also if there is some detailed online analysis of this circuit or any others, please share!
It's been hinted many times. In order to reduce THD, the gate must be half-way between source and drain AC-wise.
There are several ways of doing this, it can be done the 1176 way, which has a detrimental effect of delaying the control voltage, but perhaps that's what gives the 1176 it's "magic"?
It's often done by superposing a fraction of the output voltage to the side-chain.
Who's right or wrong is irrelevant. What matters is what's right or wrong.
Star ground is for electricians.

Re: Improving my compressor design
« Reply #15 on: May 05, 2020, 06:44:39 AM »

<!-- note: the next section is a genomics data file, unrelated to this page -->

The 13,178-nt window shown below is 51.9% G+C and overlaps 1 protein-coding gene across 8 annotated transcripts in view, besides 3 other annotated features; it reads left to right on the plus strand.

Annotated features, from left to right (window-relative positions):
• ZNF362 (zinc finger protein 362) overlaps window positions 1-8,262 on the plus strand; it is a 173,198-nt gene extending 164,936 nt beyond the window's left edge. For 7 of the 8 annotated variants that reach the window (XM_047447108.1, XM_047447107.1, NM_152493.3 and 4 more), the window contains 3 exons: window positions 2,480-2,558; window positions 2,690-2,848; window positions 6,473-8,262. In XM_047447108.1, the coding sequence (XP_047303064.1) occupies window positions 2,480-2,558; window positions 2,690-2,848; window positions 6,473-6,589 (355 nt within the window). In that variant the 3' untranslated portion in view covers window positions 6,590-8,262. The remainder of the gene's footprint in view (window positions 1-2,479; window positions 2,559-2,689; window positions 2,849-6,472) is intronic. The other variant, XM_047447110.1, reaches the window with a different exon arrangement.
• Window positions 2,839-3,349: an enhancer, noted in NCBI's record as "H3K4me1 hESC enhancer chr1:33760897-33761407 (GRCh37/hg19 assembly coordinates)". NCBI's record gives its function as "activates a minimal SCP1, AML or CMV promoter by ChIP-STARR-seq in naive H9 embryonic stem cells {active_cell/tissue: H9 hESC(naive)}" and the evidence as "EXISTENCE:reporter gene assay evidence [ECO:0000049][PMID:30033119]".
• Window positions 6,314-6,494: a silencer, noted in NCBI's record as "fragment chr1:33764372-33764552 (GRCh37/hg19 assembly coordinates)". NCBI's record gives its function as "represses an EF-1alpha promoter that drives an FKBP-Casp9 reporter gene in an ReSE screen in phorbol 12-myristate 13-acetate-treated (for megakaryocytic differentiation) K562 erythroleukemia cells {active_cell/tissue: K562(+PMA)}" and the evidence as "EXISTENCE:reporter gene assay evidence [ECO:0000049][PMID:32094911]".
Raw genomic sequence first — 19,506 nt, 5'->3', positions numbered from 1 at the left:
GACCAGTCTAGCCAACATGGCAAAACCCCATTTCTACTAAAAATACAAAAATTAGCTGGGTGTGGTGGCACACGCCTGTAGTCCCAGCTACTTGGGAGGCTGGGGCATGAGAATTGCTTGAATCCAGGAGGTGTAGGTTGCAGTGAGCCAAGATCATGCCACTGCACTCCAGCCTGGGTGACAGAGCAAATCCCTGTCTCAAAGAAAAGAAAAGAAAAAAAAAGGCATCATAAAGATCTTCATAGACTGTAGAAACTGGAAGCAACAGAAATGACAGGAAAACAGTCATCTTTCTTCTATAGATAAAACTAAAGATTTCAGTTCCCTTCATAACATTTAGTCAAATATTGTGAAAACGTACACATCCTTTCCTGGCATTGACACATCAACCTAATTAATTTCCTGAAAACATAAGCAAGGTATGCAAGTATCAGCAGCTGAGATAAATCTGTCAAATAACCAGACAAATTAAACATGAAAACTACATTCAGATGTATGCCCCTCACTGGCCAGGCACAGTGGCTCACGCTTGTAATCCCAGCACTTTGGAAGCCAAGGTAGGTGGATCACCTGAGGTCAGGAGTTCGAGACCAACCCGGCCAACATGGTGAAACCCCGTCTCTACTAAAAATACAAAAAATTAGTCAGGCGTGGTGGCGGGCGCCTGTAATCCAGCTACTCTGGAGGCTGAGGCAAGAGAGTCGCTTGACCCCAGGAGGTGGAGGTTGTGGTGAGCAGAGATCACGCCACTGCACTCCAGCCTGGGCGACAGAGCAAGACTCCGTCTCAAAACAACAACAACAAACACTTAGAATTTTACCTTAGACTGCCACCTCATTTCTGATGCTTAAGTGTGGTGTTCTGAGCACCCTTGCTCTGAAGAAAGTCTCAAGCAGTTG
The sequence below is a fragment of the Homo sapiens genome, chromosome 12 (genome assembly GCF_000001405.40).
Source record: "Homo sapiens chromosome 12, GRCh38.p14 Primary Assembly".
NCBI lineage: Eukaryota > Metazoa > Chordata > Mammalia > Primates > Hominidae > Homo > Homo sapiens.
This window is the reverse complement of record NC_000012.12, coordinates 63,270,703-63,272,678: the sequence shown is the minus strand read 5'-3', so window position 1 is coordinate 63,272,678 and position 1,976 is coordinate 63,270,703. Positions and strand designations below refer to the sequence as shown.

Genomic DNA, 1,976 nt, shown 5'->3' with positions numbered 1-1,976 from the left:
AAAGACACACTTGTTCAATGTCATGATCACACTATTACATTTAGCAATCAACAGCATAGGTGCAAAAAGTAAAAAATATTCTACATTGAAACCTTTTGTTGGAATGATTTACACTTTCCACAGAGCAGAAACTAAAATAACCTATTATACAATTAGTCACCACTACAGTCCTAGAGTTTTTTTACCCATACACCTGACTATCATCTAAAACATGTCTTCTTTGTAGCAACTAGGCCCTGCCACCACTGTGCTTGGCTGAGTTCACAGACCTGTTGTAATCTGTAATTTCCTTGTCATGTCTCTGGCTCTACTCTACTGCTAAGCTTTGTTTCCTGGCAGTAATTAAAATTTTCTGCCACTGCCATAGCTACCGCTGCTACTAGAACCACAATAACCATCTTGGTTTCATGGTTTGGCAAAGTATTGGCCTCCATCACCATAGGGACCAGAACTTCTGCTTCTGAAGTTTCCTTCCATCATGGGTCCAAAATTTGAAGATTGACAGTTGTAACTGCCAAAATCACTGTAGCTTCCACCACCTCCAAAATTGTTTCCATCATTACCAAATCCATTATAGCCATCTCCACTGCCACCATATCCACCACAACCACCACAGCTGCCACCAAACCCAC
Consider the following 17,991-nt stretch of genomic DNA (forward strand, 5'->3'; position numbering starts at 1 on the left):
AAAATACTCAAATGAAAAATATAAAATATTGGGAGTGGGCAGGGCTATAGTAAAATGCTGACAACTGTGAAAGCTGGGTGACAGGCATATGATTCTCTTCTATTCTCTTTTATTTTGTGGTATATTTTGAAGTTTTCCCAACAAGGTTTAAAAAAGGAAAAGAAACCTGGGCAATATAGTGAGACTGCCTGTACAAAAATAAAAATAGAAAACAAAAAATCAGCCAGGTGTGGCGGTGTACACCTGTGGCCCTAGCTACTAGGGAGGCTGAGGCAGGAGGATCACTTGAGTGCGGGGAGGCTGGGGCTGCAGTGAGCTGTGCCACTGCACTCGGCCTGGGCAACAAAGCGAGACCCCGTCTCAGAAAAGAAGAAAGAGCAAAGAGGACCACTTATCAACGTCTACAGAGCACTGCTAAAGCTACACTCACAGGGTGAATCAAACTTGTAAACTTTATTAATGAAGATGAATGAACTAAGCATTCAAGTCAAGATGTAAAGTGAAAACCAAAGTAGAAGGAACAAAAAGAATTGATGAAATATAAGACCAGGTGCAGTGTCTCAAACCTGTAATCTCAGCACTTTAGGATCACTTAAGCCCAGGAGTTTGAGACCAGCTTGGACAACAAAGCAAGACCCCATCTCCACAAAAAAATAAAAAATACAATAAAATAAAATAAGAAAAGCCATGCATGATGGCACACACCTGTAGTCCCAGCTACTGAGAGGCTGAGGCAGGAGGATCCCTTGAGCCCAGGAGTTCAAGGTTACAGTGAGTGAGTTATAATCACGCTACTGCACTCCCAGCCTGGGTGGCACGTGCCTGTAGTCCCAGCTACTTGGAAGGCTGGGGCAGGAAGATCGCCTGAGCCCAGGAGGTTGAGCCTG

In the 90's I designed a compressor for which I chose to use a threhold-less rectifier. The schemo is in the LA AUDIO section of the Technical documents https://groupdiy.com/index.php?topic=49634.msg762968#msg762968
Look around U5/6/7 &10.
The reason I did that is because I had two rectifiers working jointly; one the standard RMS dbx 2252, the other a conventional two-pot one cap "peak" rectifier. The second 2252 was ther only for providing the decilinear converesio needed for proper drive of the VCA's control port. Had I used a conventional rectifier-with-threshold, the compressor's threshold and ratio controls would have bee all over the place when switching between them - you may note that in fact it was not actually switching, but varying continually between them via a pot.

Hello Abbey

The peak/RMS blender is a nice feature !
Could we consider this as a knee contol ?